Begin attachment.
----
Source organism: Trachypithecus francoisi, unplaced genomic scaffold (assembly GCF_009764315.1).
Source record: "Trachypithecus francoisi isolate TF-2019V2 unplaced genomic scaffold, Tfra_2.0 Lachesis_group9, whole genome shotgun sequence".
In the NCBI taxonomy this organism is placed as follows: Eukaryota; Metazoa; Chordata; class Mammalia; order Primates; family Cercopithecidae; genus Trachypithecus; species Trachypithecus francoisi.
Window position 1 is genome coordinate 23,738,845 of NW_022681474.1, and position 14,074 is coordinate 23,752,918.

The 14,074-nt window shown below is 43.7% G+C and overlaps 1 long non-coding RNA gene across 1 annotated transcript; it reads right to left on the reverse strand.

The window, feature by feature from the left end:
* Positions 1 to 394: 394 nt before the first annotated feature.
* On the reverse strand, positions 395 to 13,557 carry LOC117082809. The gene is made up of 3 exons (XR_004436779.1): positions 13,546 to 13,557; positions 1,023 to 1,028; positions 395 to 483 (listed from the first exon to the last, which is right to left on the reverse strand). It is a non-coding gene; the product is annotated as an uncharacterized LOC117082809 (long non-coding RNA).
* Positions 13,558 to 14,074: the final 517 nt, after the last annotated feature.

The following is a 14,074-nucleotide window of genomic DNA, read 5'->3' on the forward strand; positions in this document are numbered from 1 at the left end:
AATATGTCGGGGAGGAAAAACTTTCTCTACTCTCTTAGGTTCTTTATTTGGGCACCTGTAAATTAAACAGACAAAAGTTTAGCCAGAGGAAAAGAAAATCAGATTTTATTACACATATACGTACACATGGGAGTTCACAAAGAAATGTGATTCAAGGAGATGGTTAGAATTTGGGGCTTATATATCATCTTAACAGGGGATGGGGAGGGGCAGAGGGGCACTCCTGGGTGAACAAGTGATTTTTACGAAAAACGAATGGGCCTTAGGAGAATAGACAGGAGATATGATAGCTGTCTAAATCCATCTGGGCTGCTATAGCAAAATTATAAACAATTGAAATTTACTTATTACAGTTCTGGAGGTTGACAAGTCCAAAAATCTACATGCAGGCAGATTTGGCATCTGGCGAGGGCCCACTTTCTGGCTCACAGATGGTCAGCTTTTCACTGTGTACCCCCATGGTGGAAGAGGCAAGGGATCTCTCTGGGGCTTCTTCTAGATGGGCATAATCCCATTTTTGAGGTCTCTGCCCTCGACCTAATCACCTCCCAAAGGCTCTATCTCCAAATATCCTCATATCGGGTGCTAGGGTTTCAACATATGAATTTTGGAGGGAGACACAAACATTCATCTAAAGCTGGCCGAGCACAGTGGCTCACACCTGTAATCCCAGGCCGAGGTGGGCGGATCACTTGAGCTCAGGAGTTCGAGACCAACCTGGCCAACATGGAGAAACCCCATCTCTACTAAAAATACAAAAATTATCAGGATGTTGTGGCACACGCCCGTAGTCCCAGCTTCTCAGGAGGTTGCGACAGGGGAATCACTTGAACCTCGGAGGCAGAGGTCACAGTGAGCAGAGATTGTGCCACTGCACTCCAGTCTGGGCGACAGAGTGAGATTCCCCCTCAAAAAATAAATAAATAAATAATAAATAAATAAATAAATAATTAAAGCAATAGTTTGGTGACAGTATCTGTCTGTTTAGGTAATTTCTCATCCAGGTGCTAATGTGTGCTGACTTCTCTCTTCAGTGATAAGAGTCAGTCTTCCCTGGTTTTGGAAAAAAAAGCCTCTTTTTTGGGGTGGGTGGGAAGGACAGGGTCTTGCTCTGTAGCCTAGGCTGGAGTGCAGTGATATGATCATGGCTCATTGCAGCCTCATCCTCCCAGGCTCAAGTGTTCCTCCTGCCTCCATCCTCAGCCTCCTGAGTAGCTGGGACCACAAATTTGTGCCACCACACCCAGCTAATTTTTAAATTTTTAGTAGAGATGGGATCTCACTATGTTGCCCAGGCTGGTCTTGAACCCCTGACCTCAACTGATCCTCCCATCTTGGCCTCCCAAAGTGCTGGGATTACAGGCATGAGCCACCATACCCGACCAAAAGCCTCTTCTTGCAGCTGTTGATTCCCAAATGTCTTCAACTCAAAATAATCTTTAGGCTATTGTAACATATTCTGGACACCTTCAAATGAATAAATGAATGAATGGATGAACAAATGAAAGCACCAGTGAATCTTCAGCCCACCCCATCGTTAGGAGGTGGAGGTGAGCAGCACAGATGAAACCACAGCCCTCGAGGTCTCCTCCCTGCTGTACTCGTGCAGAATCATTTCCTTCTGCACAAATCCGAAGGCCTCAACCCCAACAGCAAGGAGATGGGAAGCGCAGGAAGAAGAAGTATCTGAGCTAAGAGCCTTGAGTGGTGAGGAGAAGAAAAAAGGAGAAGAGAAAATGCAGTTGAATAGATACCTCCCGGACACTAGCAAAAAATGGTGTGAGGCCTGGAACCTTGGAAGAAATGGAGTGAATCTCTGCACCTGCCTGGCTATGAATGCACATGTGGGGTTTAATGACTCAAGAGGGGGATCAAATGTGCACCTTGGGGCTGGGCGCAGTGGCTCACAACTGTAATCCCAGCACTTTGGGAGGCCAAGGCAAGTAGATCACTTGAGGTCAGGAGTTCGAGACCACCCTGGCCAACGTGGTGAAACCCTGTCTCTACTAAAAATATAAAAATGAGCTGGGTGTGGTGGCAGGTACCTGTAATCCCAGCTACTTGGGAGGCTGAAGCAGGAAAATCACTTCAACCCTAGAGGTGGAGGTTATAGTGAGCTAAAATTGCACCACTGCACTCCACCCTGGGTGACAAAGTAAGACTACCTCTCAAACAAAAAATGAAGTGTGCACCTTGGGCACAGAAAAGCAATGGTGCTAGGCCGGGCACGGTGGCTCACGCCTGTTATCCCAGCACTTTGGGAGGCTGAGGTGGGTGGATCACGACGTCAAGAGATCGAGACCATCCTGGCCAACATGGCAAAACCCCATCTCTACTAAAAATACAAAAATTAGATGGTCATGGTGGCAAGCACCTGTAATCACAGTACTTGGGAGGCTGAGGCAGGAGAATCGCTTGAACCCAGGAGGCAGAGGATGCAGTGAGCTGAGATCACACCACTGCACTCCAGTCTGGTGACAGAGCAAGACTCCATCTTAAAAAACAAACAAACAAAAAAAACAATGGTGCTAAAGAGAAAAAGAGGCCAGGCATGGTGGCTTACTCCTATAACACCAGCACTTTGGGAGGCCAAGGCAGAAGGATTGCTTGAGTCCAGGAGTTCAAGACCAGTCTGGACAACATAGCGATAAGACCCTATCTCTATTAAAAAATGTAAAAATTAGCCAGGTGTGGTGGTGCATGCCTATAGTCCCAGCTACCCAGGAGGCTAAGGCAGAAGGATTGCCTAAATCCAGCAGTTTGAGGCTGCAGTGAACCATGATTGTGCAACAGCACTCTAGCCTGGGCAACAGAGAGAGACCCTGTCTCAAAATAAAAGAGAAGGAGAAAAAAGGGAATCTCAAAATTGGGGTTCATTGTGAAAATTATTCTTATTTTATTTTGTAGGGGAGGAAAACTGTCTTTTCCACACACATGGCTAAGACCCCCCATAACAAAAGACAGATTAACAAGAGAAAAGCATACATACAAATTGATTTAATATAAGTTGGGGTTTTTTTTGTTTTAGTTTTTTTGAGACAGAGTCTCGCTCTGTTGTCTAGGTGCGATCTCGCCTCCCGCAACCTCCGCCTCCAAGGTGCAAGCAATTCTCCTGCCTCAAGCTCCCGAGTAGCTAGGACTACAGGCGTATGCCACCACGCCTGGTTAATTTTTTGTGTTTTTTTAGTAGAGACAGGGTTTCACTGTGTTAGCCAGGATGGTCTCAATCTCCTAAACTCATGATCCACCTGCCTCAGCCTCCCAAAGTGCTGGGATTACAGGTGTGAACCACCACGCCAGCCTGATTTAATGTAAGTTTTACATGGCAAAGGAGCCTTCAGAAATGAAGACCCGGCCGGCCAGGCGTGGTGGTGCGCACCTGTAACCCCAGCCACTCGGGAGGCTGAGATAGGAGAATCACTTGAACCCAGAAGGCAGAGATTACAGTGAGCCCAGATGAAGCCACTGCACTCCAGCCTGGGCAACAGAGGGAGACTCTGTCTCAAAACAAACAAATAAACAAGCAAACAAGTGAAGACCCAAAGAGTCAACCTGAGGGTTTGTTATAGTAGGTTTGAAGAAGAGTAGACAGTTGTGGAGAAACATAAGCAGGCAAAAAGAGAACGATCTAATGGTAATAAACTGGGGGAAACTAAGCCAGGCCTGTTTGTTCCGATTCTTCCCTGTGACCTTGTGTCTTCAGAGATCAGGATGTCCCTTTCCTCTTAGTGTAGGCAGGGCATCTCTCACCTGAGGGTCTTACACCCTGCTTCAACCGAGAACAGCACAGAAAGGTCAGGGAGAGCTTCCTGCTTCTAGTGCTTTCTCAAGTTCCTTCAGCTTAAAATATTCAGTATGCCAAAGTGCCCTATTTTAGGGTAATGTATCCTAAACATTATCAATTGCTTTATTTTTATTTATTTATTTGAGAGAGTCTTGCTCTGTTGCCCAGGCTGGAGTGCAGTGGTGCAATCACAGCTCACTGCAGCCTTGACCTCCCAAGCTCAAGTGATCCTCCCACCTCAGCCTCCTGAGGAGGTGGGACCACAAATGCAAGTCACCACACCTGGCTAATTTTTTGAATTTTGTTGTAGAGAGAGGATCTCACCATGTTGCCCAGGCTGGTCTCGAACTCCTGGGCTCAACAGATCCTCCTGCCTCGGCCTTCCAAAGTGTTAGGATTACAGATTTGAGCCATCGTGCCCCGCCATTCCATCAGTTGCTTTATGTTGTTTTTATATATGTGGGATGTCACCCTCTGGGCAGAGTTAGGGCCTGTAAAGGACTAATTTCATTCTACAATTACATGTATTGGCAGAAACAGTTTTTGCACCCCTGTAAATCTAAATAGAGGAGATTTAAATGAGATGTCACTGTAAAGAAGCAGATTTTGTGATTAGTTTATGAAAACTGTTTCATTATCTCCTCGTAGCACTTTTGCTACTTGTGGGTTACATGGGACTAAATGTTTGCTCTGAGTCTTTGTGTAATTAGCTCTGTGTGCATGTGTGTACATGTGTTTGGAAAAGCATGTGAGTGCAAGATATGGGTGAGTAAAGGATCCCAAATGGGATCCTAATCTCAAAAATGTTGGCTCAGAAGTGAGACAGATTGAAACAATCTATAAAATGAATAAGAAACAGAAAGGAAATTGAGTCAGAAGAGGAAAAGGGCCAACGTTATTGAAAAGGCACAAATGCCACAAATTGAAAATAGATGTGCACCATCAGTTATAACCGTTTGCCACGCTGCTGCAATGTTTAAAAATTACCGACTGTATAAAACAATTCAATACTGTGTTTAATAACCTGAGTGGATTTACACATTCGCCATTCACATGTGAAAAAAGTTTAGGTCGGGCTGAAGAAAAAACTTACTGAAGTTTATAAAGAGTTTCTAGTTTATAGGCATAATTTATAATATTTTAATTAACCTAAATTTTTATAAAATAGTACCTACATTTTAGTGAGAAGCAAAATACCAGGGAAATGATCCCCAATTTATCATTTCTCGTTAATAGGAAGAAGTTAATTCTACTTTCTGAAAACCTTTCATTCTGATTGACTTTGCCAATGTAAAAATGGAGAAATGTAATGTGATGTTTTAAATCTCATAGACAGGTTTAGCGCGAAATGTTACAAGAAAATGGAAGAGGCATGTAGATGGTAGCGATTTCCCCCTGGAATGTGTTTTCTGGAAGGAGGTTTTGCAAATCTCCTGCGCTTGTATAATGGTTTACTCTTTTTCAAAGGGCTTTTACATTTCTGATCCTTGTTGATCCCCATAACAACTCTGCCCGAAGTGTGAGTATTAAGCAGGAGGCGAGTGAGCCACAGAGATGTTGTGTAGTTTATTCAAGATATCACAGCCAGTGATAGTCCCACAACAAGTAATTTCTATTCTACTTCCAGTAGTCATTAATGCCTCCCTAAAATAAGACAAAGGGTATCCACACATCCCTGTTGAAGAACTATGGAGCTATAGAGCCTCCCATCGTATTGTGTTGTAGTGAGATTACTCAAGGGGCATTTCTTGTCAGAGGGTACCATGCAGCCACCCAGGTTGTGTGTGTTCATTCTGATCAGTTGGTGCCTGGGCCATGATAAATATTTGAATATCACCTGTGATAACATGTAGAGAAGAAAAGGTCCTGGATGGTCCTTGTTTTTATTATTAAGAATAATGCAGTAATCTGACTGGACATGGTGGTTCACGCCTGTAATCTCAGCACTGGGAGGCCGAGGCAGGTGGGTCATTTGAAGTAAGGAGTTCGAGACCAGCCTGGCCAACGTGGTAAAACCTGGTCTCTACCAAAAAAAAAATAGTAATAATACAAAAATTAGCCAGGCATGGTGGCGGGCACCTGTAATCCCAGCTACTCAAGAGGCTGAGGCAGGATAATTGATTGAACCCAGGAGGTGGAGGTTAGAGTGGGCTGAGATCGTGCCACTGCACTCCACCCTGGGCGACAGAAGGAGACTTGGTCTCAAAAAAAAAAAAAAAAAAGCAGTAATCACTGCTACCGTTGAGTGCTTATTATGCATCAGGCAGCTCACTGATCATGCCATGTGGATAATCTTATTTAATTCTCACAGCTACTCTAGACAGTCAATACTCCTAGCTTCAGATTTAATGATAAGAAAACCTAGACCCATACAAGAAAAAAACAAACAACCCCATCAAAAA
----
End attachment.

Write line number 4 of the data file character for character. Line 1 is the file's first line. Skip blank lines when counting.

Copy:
Window position 1 is genome coordinate 23,738,845 of NW_022681474.1, and position 14,074 is coordinate 23,752,918.